Notorious Serial Killers, Part 2
History is full of notorious crimes. Among the most heinous of these are the crime sprees of serial killers. Serial killers tend to be white men under the age of 50, but there have been incidents of non-caucasian and women killers; and while most serial killers work alone, there have been instances of serial killing partners, as in the case of Fred and Rosemary West who were featured in a previous hub. The following are a few more of the most famous, or infamous, serial killers in history.
- YouTube - Aileen Wuornos gone insane
Interviewed one day before my execution, taken from the documentary "Life and Death of a Serial Killer" (2003) by Nick Broomfield
Kenneth Bianchi and Angelo Buono
Aileen Wournos, an American prostitute, was convicted of murdering seven men in Florida between 1989 and 1990. Like many serial killers, Aileen's childhood was less than idyllic. Her mother was just a teenager when Aileen was born. Her father was a convicted child molester that found himself in and out of prison until he finally hanged himself in 1969. Eventually abandoned by her mother, Aileen was raised by her maternal grandparents and claimed that her grandfather sexually and physically abused her. When she was only 13, Aileen alleged that she had been raped and found herself pregnant. After the birth of her child, whom she placed for adoption, she returned to her grandfather's home only to be kicked out by the age of 15. She turned to prostitution as a means of supporting herself. Her most significant relationship was a lesbian romance with a woman she had met in a gay bar.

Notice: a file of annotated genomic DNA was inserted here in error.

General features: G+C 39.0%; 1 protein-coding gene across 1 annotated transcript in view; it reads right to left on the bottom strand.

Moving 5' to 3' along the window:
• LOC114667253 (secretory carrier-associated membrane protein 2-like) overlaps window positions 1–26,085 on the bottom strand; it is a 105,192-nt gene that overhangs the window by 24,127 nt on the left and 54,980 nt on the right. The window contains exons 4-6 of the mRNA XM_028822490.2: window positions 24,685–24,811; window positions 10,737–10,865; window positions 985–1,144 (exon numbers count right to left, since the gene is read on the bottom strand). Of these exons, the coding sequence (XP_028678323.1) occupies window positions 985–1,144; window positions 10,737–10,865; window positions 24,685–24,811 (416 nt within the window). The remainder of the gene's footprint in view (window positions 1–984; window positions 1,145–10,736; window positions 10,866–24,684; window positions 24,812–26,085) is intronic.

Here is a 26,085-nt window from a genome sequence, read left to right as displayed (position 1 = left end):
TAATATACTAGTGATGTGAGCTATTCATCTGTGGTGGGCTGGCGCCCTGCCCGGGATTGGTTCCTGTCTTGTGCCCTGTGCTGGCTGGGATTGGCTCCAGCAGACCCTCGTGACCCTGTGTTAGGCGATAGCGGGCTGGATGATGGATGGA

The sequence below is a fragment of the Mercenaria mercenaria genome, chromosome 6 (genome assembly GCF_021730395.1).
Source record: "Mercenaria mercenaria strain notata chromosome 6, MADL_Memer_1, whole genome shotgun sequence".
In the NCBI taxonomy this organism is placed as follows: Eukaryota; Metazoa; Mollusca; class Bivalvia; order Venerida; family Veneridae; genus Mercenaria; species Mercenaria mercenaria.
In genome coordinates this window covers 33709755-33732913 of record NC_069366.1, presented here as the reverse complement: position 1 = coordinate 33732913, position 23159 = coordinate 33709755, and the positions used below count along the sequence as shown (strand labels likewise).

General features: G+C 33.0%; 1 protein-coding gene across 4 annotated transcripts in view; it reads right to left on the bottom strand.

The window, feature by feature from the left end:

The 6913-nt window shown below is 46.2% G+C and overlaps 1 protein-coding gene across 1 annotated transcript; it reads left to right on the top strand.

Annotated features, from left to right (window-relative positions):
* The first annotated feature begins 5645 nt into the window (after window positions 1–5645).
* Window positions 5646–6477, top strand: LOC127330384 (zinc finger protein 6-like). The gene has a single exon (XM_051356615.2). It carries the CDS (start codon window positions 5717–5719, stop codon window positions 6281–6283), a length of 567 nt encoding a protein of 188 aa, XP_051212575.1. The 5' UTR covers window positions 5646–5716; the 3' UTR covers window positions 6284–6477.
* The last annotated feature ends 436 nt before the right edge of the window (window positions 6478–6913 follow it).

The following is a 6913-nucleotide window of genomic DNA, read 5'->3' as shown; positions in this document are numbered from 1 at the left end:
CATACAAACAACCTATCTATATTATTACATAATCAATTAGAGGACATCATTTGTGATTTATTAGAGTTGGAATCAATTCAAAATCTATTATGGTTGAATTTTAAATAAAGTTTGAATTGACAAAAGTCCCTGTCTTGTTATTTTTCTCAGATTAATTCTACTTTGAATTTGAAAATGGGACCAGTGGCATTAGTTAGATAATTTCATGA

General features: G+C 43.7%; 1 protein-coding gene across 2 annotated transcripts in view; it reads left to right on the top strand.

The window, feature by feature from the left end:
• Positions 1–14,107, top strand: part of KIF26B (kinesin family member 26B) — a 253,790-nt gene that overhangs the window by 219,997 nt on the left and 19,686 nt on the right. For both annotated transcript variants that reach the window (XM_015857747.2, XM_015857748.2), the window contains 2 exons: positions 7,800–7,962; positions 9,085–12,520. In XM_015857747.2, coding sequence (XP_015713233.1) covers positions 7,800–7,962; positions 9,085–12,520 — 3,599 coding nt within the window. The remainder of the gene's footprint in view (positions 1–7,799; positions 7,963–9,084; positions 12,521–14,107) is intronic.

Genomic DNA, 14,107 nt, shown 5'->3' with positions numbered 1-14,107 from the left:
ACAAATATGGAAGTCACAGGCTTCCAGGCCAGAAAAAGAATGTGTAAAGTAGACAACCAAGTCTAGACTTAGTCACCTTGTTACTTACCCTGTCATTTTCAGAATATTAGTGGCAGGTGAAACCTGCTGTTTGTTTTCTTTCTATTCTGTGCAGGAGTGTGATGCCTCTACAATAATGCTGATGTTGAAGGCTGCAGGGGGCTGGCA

Over the course of one year, Aileen killed her seven victims, claiming that each had attempted to rape her. Each had been shot multiple times. She was arrested and charged in 1991. She was found guilty and sentenced to death for each of the 6 murders. After her initial appeals proved unsuccessful, she decided to forego them, declaring that she would surely kill again, so there was no point in ever releasing her. Aileen claimed that she had pure hate running through her veins for the entire human race.